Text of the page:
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For Homeless Children Lack of Internet Is Like No School Bus So SDNY Case Will Proceed

By Matthew Russell Lee, Patreon
BBC - Guardian UK - Honduras - ESPN

SDNY COURTHOUSE, Dec 30 –    A number of parents and children have sued the NYC Board of Education during the COVID-19 pandemic for denying that a free appropriate public education.  

 On December 30 U.S. District Court for the Southern District of New York Judge Alison J. Nathan ruled that a case by homeless children in the NYC shelter system but without appropriate wi-fi Internet for virtual learning can proceed:

"During the unprecedented COVID-19 pandemic, public schools in New York City have been largely closed since March to in-person learning. For all children, including the City’s approximately 114,000 children who live in homeless shelters, education must be accessed virtually. Just like getting to brick and mortal schools requires reliable transportation, access to virtual school during the pandemic requires access to reliable internet. At the time this lawsuit was filed, however, almost none of the City’s homeless shelters housing school-aged children had broadband WiFi internet installed. Plaintiffs, parents of school-age children who live in homeless shelters and the Coalition for the Homeless, brought this putative class action, alleging that Defendants’ failure to provide adequate and reliable access to the internet has violated the students’ rights under state and federal statutory and constitutional law to receive a sound basic education notwithstanding their residence in homeless shelters. Plaintiffs have filed a motion for a preliminary injunction and seek expedited discovery and an evidentiary hearing on the motion. In their response to Plaintiffs’ preliminary injunction motion, Defendants argue that Plaintiffs had failed to state a claim on their federal and state constitutional and statutory arguments. At base, the City contends that it is meeting its state and federal law obligations by doing its best and working to resolve the issues through a variety of means, including now working expeditiously to install WiFi internet access in all homeless shelters. Defendants ask the Court to resolve these preliminary legal arguments in advance of discovery and a hearing. Having considered the parties’ briefing and held oral arguments, the Court concludes that at least one of Plaintiffs’ claims survives Defendants’ legal arguments at this stage. Accordingly, the Court GRANTS Plaintiffs’ request to set an expedited discovery schedule and schedule an evidentiary hearing and DENIES Defendants’ request that the Court dismiss the motion for a preliminary injunction on the present record....

 In the remote learning context, internet connectivity serves the same function as does transportation when education takes place in person at the schoolhouse. See John Wachen and Mark Johnson, Examining Equity in Remote Learning Plans: A Content Analysis of State Responses to COVID-19, The Learning Partnership,  3 (Nov. 2020), here (“Students’ and families’ ability to access devices  and the internet is critically important for equitable remote learning.”). Without internet connectivity, homeless students are deprived of the means to attend classes. And because homeless children who lack internet access and reside in New York City shelters cannot attend school for as long as that deprivation exists, the City bears a duty, under the statute, to furnish them with the means necessary for them to attend school. Whatever the scope of the particular remedy—the main focus of Defendants’ opposition, see Def. Opp. Br. at 18—the obligation to furnish students with the means to attend classes remains. As pled in the complaint, that duty is not now being met. In that regard, Plaintiffs’ § 3209 claim survives Defendants’ legal arguments. Plaintiffs have stated a claim that they are entitled to receive the means by which homeless students may attend school, and they have pled that, at least for some students, including the named Plaintiffs’ children, the Defendants’ efforts to date have not remedied their injury. As a result, the Court rejects Defendants’ argument that Plaintiffs’ § 3209 claim fails as a matter of law. Having determined that at least one of Plaintiffs’ claims survives, the Court need not reach the viability of Plaintiffs’ remaining claims at this juncture.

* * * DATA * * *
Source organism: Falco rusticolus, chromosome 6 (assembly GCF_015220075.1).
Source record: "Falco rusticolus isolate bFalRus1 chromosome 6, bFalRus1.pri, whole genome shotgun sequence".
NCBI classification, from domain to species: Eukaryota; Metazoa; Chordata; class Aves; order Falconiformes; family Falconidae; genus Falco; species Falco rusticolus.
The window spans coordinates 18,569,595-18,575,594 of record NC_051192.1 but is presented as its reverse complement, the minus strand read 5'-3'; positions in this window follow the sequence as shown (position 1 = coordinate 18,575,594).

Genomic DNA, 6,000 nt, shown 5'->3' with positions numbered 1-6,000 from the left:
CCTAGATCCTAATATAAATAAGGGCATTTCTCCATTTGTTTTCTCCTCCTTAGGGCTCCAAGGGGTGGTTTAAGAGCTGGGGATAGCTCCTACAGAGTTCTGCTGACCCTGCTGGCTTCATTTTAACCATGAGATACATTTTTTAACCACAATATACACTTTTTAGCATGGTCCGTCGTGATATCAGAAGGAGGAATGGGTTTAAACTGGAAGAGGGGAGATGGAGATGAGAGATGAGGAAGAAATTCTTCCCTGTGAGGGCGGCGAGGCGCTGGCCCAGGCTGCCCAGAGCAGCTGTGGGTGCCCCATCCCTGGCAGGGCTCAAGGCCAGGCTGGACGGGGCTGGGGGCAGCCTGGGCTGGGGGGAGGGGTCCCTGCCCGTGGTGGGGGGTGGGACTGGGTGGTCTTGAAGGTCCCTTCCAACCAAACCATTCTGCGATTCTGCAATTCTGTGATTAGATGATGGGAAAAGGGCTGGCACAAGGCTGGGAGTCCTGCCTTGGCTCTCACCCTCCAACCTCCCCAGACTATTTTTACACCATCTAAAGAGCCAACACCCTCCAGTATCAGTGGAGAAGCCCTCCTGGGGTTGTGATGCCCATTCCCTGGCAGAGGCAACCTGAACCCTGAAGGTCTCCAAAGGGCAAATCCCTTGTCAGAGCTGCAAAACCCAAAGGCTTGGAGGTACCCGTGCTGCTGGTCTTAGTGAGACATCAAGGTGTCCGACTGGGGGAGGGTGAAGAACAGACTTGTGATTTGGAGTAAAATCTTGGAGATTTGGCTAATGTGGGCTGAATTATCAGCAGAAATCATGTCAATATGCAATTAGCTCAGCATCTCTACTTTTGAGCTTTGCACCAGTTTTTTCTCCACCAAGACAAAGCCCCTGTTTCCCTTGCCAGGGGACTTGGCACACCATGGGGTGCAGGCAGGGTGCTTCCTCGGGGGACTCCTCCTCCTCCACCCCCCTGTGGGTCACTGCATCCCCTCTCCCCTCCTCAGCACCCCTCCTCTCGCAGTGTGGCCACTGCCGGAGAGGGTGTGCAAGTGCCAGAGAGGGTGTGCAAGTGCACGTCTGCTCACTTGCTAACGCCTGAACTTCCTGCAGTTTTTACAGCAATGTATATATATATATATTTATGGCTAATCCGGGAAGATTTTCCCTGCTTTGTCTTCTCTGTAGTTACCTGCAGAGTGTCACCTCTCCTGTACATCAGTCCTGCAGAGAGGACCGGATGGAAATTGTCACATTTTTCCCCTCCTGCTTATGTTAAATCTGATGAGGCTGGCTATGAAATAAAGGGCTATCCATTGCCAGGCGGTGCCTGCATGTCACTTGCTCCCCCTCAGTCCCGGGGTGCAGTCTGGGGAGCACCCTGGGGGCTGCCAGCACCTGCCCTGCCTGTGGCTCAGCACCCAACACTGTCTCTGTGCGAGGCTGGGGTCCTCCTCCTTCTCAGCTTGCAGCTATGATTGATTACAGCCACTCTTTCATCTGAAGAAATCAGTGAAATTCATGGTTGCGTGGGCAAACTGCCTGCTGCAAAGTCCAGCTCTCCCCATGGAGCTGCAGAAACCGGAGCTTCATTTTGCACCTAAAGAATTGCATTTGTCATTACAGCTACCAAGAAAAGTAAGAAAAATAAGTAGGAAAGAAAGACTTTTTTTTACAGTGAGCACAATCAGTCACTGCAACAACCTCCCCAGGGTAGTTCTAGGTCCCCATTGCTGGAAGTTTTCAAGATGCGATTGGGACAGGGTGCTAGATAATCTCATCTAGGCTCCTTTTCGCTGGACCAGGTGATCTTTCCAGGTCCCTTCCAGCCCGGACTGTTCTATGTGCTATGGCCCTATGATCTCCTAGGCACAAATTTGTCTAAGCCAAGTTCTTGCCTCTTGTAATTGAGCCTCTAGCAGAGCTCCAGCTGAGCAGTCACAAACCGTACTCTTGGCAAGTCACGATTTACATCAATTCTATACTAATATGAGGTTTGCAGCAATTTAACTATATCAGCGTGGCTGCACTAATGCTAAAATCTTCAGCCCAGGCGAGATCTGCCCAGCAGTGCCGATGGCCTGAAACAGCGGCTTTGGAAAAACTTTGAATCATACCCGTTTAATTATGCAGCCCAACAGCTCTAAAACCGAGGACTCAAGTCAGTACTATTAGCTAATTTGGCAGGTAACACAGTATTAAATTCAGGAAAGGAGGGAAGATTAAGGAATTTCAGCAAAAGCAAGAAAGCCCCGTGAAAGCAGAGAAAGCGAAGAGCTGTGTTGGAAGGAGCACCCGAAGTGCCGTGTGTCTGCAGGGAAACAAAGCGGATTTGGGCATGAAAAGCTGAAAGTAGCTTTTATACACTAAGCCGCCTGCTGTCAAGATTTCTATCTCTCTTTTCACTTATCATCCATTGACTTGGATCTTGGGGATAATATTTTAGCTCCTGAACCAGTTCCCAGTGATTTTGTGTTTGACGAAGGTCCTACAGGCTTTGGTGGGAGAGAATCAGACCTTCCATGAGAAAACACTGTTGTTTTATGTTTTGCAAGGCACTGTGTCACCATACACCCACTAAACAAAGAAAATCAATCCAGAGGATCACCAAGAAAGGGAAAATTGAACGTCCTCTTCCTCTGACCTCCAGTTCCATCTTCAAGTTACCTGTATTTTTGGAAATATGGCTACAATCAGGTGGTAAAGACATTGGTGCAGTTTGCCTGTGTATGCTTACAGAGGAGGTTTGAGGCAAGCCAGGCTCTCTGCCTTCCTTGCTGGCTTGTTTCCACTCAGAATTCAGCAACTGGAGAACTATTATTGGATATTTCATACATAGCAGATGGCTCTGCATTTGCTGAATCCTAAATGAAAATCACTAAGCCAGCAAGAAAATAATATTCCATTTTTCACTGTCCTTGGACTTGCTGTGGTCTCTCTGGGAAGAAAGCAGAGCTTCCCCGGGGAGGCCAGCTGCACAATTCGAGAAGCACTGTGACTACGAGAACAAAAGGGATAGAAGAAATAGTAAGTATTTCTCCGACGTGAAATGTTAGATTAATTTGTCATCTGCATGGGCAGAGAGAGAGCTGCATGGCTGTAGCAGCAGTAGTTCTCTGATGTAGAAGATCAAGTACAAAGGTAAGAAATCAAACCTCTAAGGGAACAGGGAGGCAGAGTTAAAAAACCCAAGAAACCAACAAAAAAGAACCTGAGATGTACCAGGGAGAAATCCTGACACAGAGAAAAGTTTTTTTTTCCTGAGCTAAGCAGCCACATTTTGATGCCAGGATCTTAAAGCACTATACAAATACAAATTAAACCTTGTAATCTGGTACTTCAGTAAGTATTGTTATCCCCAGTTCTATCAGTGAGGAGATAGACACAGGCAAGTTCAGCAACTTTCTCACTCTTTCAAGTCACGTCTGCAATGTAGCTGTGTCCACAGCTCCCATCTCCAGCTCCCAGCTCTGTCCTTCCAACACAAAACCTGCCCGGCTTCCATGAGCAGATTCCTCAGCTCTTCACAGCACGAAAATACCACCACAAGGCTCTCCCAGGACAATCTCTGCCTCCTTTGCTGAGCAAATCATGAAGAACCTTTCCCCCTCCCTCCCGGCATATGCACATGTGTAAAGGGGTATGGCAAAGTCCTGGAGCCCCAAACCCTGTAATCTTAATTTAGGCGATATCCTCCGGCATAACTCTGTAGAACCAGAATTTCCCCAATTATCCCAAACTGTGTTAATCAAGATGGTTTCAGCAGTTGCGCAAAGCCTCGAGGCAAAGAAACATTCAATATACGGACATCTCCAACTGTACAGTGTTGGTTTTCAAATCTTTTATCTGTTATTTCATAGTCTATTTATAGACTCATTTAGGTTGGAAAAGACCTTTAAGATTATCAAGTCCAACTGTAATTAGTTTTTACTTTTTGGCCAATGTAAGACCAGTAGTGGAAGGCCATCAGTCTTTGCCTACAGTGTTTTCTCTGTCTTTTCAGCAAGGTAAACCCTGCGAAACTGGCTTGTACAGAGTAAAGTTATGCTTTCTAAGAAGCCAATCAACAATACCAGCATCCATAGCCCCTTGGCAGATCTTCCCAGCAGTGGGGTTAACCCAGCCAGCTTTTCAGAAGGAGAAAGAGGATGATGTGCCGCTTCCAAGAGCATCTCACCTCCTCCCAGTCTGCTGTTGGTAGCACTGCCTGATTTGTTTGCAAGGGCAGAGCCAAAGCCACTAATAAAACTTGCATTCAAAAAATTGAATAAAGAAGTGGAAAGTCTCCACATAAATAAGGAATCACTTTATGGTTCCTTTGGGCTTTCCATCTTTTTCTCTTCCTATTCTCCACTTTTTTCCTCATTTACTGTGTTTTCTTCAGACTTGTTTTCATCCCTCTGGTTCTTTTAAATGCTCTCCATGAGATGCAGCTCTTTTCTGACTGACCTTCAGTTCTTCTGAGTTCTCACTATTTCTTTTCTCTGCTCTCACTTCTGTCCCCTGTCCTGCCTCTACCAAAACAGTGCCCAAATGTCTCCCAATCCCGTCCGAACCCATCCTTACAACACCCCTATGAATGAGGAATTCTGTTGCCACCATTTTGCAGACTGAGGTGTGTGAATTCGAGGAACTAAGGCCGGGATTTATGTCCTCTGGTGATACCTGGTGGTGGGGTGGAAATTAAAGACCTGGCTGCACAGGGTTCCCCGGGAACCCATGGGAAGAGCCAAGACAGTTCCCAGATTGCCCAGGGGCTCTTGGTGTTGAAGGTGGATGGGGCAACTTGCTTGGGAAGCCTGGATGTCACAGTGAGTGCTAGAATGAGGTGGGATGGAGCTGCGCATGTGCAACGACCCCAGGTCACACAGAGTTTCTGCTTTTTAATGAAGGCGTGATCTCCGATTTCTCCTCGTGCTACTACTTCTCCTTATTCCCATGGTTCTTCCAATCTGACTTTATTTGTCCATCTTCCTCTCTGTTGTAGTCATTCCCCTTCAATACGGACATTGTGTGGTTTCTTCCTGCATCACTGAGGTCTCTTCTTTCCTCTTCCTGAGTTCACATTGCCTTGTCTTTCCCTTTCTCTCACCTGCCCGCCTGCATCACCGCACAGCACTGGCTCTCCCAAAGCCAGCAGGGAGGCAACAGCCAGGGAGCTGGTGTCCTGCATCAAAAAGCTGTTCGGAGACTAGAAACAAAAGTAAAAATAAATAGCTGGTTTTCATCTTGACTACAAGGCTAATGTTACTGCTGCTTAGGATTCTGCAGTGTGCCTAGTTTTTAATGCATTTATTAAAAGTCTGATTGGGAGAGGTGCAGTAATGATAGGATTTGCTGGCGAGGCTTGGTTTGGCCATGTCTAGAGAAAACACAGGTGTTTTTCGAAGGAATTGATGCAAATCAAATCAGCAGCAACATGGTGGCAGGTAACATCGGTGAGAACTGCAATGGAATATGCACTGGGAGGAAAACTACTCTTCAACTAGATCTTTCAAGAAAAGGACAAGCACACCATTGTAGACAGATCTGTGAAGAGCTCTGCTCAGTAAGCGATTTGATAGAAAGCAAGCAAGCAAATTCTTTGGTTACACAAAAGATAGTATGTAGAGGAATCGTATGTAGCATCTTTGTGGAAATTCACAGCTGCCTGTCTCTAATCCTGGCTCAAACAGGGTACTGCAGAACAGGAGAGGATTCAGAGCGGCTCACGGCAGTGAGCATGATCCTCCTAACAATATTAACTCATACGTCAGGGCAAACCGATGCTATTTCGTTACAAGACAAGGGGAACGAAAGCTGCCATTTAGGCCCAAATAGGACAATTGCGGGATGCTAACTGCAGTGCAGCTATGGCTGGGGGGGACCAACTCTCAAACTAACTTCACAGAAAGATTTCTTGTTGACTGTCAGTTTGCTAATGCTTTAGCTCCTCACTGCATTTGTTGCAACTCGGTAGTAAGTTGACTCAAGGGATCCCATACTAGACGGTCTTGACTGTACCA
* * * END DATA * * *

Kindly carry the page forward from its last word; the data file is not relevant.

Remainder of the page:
IV. Conclusion Defendants’ request to deny the preliminary injunction motion based on the existing record is DENIED. All of the remaining issues that must be resolved prior to the Court’s determination of whether a preliminary injunction should issue—and, if so, what that injunction should look like—require discovery and an evidentiary hearing.2 The Court therefore GRANTS Plaintiffs’ request for expedited discovery on these and other disputed factual issues in advance of an evidentiary hearing. The parties shall discuss with Magistrate Judge Freeman an appropriate schedule for expedited discovery and a proposed week for the Court to conduct an evidentiary hearing. The schedule put in place by Judge Freeman shall control. As soon as the parties inform the Court of the proposed week to conduct the evidentiary hearing, the Court will confirm the specific date and time. The hearing will be conducted remotely using videoconferencing technology." Watch this site.